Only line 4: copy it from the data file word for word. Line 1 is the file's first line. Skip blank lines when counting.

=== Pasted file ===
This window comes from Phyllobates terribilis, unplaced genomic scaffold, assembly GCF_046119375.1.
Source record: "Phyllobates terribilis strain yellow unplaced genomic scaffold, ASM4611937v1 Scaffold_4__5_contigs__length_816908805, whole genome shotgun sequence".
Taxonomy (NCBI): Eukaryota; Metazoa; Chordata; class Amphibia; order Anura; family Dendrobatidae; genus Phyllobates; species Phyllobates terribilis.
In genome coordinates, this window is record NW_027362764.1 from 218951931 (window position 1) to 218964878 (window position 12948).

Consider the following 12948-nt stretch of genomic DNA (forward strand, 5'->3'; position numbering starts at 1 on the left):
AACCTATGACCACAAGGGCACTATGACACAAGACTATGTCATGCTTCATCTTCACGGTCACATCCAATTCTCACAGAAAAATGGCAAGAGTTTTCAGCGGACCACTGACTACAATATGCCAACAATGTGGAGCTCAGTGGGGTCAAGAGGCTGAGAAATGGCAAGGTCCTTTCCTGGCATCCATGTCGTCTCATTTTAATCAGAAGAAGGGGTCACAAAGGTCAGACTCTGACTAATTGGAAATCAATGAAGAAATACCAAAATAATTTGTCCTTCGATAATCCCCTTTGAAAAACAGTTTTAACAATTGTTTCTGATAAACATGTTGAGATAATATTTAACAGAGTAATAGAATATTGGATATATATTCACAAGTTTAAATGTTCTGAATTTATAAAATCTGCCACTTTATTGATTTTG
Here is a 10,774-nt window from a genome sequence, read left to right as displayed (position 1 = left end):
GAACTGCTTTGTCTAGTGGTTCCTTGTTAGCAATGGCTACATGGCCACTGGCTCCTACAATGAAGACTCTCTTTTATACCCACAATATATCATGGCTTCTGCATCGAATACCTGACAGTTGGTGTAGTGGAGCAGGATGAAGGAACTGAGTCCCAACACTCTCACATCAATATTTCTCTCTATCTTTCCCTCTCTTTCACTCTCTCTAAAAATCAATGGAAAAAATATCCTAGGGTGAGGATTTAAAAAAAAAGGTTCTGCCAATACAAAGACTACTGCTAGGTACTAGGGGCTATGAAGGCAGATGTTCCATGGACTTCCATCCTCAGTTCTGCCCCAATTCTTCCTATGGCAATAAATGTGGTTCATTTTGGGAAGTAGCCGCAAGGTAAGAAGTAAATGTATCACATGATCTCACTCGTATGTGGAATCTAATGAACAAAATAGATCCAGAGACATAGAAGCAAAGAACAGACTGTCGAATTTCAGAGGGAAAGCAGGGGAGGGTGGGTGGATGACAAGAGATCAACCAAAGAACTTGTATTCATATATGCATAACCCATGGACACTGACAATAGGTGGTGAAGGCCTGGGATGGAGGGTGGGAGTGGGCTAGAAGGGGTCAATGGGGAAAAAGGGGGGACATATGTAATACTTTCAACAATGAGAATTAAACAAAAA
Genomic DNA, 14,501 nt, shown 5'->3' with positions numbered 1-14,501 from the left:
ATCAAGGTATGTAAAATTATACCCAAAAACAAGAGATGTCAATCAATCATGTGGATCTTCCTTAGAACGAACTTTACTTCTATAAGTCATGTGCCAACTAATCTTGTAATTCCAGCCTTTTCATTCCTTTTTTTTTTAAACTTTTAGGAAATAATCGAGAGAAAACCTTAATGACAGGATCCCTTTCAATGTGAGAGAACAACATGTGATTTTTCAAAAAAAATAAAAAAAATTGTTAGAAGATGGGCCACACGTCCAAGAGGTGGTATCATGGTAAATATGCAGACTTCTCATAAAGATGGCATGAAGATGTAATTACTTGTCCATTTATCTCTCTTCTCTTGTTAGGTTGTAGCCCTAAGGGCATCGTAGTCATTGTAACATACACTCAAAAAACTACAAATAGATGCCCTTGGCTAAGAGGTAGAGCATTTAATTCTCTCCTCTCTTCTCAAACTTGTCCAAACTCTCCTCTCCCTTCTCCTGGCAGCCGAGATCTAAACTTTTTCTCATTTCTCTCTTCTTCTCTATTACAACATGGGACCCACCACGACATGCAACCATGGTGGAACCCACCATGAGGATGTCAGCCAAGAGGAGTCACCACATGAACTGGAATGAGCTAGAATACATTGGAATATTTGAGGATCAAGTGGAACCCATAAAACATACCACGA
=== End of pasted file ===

In genome coordinates, this window is record NW_027362764.1 from 218951931 (window position 1) to 218964878 (window position 12948).